Under the hood, the Studebaker Gran Turismo Hawk's Thunderbolt engine was a stroked version of Studebaker's old reliable 259.2-cubic-inch V-8. Displacing 289 cid, it churned out 210 horsepower with a two-barrel carb, 225 with the $22 four-barrel-carb option. (The 259 V-8 with 180 or 195 horsepower was available on export models, as was the old straight six.) Although a three-speed manual gearbox came standard, a floor-mounted four-speed and Flightomatic automatic were offered, as was overdrive. Finned-drum brakes, variable-rate front coil springs, anti-sway bar, asymmetrical rear springing, and telescopic shock absorbers were standard.
Overall, the car looked and felt like a high-speed four-passenger European Grand Touring car. The auto magazines praised it; Motor Trend, for example, described it as "a willing and able car definitely in the tradition of the high-speed tourers of Europe."
Stevens had begun the Hawk project in March 1961. To everyone's amazement, the elegant black handmade prototype was delivered to Studebaker headquarters in July. What would have taken GM or Ford two and a half years to do, Stevens had accomplished in a matter of weeks.
The Gran Turismo changed very little in appearance during its three-year run, showing only slight alterations of the front grille, rear decklid treatment, and interior. People not familiar with the differences can learn to tell them apart by the hubcaps: stainless and black in 1962, a white center surrounded by a white ring in 1963, and similar to Avanti's in 1964. The 1964 model deleted the decorative overlay on the trunklid and most sported the optional half vinyl roof -- the vinyl being applied forward of the ridge. The Gran Turismo was the first production car with a half vinyl roof, a treatment that was widely copied and is still available on some cars.
The biggest news in year-to-year changes showed up under the hood. In 1963, the surprisingly fast Avanti debuted, and the Hawk benefitted from the engine work done for that car. Two hot versions of the 289 were offered: the 240 horsepower R-l, and the McCullough-supercharged 290 horsepower R-2. Although the superchargers are sometimes called Paxton, they are one and the same, being named after Robert Paxton McCullough. By this time, Egbert thought of the superchargers as being so much a part of Studebaker that he had the company buy that part of McCullough Motors.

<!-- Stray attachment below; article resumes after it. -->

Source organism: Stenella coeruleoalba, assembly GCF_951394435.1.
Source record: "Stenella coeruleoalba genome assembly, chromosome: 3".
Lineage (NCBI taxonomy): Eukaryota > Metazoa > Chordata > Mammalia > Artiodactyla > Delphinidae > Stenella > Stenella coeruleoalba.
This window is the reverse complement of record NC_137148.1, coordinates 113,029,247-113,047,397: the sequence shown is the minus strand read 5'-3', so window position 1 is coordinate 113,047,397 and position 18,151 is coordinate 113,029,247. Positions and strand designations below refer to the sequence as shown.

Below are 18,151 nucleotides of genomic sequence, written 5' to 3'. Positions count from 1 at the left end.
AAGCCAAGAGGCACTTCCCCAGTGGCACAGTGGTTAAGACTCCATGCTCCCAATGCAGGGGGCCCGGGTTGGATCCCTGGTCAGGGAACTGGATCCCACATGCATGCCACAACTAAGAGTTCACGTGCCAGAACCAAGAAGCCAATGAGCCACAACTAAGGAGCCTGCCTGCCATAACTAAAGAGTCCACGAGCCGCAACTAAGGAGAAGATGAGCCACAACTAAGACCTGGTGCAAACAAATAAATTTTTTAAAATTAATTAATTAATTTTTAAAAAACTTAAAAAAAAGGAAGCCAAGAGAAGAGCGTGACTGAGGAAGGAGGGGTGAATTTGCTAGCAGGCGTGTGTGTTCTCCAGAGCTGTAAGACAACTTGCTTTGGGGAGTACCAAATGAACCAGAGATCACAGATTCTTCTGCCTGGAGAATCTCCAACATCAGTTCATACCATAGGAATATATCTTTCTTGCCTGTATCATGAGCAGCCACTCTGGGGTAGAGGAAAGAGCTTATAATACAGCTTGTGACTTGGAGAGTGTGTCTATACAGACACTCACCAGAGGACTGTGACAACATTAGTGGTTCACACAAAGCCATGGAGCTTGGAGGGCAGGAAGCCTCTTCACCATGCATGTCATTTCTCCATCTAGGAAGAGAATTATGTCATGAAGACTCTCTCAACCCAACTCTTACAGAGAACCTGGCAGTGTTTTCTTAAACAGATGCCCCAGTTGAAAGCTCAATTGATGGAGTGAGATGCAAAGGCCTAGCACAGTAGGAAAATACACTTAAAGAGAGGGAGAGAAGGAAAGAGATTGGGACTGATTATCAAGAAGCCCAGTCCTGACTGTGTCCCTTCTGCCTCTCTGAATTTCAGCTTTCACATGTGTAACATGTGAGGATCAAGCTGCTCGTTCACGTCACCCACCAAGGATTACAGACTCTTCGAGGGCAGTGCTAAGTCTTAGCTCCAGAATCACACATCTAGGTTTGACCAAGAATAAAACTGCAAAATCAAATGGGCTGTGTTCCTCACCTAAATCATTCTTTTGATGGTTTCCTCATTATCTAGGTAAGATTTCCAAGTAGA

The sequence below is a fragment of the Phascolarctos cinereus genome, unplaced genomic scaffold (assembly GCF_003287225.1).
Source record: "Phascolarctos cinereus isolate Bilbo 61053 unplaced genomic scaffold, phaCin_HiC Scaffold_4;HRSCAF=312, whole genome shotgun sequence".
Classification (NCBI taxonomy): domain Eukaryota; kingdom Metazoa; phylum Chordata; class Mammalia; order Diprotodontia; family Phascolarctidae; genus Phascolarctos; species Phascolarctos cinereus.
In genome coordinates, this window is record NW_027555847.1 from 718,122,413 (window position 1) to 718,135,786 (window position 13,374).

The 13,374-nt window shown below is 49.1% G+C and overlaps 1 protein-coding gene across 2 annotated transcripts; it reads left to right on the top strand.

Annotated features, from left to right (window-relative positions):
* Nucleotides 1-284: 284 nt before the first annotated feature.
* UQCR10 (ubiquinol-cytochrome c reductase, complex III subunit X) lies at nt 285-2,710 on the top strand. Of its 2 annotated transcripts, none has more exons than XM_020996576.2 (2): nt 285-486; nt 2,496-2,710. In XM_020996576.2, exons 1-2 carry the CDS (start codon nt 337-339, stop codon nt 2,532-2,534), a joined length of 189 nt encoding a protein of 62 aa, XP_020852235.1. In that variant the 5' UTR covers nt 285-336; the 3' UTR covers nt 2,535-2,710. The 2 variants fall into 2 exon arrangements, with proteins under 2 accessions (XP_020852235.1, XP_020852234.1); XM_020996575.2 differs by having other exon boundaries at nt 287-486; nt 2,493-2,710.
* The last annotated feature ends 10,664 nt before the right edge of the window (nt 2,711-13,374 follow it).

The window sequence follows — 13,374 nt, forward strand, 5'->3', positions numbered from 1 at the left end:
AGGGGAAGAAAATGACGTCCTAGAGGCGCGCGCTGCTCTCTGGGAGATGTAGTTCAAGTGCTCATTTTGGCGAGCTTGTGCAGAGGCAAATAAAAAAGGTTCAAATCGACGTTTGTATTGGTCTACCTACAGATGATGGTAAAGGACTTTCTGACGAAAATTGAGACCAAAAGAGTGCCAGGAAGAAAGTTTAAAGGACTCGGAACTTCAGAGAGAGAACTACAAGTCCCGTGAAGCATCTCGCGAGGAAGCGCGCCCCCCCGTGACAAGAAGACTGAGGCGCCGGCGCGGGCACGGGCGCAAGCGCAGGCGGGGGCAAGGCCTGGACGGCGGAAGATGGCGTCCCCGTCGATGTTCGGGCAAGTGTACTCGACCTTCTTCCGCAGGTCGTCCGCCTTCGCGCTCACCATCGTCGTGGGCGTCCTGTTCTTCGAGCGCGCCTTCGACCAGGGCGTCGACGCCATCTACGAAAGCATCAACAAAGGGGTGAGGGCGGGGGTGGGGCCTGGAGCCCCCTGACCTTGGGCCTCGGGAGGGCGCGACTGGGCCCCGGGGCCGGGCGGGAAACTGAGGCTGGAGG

For 1964, a 304.5-cid engine theoretically became available. A stroked version of the 289, the R-4 version boasted twin four-barrel carbs and 280 horsepower. The supercharged R-3 cranked out 335 horses. Although listed, no Gran Turismos were factory built with either engine. Still, the 120-mph speedometers on the Hawk were changed to 160-mph units at mid-year to enhance Studebaker's performance image.
To maximize the Gran Turismo's exposure, Stevens campaigned a Hawk-based race car. At his Excalibur works, he had a tubular frame built and installed a blown engine and Gran Turismo components. Labeled the Excalibur Hawk in proud chrome letters on the front fenders and sporting Hawk emblems on its chromed roll bar, this unique car did quite well on the racing circuit. Using a more conventional form of the production 1963 Hawk R-2, Andy Granatelli (by then vice-president of Studebaker's supercharger division) made 140-plus-mph runs on the Bonneville Salt Flats. His record runs with the similarly equipped (and Stevens-designed) Lark Daytona model also brought in much needed publicity.
Studebaker was finally ready to show off their new automobile. Read about the reaction to the 1962 Studebaker Gran Turismo Hawk on the next page.
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